Crude oil in New York is back below $50.00 a barrel.
The International Monetary Fund released their flag-ship Sub-Saharan Africa economic update on Tuesday which was hard-hitting.
We learnt that growth in Sub-Saharan Africa looks set to slow to its lowest level in more than 20 years. Average growth in the region is foreseen to decelerate sharply to 1.5 per cent this year—well below population growth.
Countries such as Côte d’Ivoire, Ethiopia, Kenya, and Senegal are foreseen to continue to grow at more than six per cent and were cited as stand-outs. The policy response in many of the hardest-hit countries has been slow and piecemeal.
The World Bank has ranked Kenya the third most reformed country in the world in the area of starting a business. The Doing Business 2017 report indicated Kenya rose to position 92 out of the 190 surveyed economies. This was 21 positions up from last year's ranking, which placed it at 113.
The Nairobi All Share closed 0.06 points lower to close at 136.58. The Nairobi NSE20 which is in a bear market (its fallen just over 20 per cent in 2016) eked out a +0.69 point gain to close at 3204.69.
Safaricom was the most actively traded share at the Nairobi Securities Exchange and closed unchanged at Sh20.00 with 8.903 million shares worth Sh178.064 million. Safaricom will release earnings in the first week of November. Safaricom reported a full year EBITDA acceleration of +16.681 per cent and investors will be watching the tilt versus that FY trajectory.
Kenya Airways will be reporting half-year earnings tomorrow morning. This earnings release is already in the public domain and it is expected that Kenya Airways will report a loss but half of that reported in the previous H1. Kenya Airways formally announced today that the chairman Ambassador Awori will be stepping down and would be replaced by Michael Joseph. MJ has the gravitas and the track record to perform what is a complex turnaround. I estimate Kenya Airways needs up to $1 billion and serious leadership is required in order to persuade owners of capital to pony it up. Gulf carriers like Qatar Airways are surely in pole position. What is also clear is that the government does not have the resource envelope to fund this. Kenya Airways which had rallied +91.3 per cent since September 20 (when it closed at a 2016 and multi-year low) through yesterday when it closed at a 14 month high of Sh6.60, finally met some profit taking. Kenya Airways, however, firmed +2.272 per cent to close at a fresh 2016 high of Sh6.75 and traded a brisk 1.993 million shares. Kenya Airways traded a wide range of 6.05-7.20 and was trading at Sh6.45 at the closing bell.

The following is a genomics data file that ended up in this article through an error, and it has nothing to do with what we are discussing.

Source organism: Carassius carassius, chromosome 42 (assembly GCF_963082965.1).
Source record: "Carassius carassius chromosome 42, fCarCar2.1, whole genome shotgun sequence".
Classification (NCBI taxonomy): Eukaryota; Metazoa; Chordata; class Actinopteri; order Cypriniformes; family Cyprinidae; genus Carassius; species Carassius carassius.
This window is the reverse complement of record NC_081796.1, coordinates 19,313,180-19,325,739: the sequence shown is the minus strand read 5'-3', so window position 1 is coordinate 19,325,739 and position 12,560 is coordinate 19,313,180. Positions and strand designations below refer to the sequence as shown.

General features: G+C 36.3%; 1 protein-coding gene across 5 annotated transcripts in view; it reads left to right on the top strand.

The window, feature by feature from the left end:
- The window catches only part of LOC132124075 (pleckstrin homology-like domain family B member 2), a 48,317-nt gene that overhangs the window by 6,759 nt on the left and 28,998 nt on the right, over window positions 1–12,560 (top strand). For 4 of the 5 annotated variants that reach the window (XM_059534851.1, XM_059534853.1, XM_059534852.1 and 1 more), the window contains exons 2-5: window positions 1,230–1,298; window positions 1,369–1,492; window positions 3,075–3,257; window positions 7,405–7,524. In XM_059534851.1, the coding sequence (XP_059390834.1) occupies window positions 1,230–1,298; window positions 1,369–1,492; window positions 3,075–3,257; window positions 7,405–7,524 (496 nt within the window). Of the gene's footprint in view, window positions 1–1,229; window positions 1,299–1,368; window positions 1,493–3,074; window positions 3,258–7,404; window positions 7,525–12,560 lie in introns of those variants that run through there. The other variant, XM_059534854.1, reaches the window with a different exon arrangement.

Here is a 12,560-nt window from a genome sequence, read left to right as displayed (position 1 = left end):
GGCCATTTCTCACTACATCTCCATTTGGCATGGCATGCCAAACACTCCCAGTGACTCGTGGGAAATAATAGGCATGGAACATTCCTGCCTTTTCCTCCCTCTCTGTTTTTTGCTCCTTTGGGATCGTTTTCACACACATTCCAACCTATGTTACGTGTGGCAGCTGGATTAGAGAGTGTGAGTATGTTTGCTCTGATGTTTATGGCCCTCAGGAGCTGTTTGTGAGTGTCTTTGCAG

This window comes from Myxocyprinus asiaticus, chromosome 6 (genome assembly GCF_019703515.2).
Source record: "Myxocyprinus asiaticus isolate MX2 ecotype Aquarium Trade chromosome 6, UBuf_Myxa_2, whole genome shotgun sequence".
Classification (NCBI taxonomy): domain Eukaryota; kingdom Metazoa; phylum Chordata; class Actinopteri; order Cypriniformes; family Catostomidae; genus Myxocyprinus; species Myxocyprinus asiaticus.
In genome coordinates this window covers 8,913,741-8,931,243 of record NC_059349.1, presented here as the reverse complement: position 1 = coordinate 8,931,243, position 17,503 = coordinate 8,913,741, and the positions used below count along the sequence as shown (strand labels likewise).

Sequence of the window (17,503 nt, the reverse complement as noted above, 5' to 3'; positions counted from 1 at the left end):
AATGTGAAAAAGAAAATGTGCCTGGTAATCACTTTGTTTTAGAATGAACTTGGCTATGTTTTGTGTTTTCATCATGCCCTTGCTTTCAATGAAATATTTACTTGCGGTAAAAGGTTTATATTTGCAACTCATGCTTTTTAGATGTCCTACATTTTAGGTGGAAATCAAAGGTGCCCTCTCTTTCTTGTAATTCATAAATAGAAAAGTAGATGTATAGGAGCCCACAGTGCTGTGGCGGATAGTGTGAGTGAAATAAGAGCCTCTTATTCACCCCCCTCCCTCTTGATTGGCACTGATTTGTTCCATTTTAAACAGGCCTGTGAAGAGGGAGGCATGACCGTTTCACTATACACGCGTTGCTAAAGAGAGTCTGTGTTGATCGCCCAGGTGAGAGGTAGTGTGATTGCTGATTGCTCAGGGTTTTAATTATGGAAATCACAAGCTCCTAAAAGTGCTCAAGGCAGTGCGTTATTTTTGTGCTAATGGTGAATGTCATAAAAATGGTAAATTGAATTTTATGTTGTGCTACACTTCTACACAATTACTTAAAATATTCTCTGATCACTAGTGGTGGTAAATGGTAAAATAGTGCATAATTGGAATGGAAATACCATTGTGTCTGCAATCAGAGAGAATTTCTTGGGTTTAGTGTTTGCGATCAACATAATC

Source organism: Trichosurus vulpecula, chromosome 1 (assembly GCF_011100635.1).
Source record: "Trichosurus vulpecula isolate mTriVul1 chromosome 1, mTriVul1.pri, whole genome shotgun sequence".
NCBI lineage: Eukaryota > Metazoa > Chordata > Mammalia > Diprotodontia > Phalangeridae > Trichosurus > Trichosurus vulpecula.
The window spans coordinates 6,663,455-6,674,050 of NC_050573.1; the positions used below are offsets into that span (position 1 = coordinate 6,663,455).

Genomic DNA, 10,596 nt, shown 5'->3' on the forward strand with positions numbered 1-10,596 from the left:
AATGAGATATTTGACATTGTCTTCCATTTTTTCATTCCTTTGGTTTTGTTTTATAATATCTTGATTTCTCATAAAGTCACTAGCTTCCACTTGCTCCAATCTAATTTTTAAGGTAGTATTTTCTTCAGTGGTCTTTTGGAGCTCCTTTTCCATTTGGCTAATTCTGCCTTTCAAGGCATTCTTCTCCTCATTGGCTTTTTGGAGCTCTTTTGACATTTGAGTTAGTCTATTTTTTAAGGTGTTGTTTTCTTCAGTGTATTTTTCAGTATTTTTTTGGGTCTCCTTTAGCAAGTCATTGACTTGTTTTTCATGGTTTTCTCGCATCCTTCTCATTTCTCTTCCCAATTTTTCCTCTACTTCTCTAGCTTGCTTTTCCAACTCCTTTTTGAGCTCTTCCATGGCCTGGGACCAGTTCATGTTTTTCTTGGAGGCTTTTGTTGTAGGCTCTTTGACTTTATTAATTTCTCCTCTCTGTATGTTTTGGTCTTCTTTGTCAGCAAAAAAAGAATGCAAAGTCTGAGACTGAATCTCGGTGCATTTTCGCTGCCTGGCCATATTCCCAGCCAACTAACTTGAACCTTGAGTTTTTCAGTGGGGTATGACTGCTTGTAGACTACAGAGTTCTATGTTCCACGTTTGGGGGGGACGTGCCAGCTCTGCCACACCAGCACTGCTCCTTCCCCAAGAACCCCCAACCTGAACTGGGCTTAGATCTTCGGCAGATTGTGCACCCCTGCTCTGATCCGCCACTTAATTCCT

Kenya Commercial Bank announced this morning that it has lent $120 million through mobile channel, without collateral, using data analytics for screening, which increasingly looks like the future. KCB closed unchanged at Sh27.25 and traded 1.101 million shares.
StanChart PLC firmed +1.08 per cent to close at Sh187.00 and traded just 2,100 shares. There were buyers showing for 2,000 per cent more shares than were traded, signaling StanChart is pointed higher notwithstanding posting a +17 per cent return year to date.
The NSE retreated -3.115 per cent to close at Sh15.55 and traded 1.633 million. The NSE is correlated to trading volumes and the share price has softened in line with a slow-down in turnover.
I attended the KenGen investor briefing this morning. Kenyan reported a +29 per cent year-on-year increase in headline revenue which is an outlier when set aside other utility type peers. Investors were disappointed with the dividend pass which snapped a 10 year dividend pay out track record. The managing director Albert Mugo explained: "Dividend policy of 30 per cent of profit after tax is unchanged but we are in a growth spurt hence the need to pass''
There was an explanation around ''compensating tax'' and I suspect investors will be satisfied that they have forgone dividends for faster growth which will pay better dividends in the future. Mugo also confirmed that KenGen is ''the largest geothermal producer in Africa".
Kenyan firmed +1.709 per cent to close at Sh5.95 and traded 305,600 shares but in an interesting development buyers outpaced sellers by a factor of seven to one.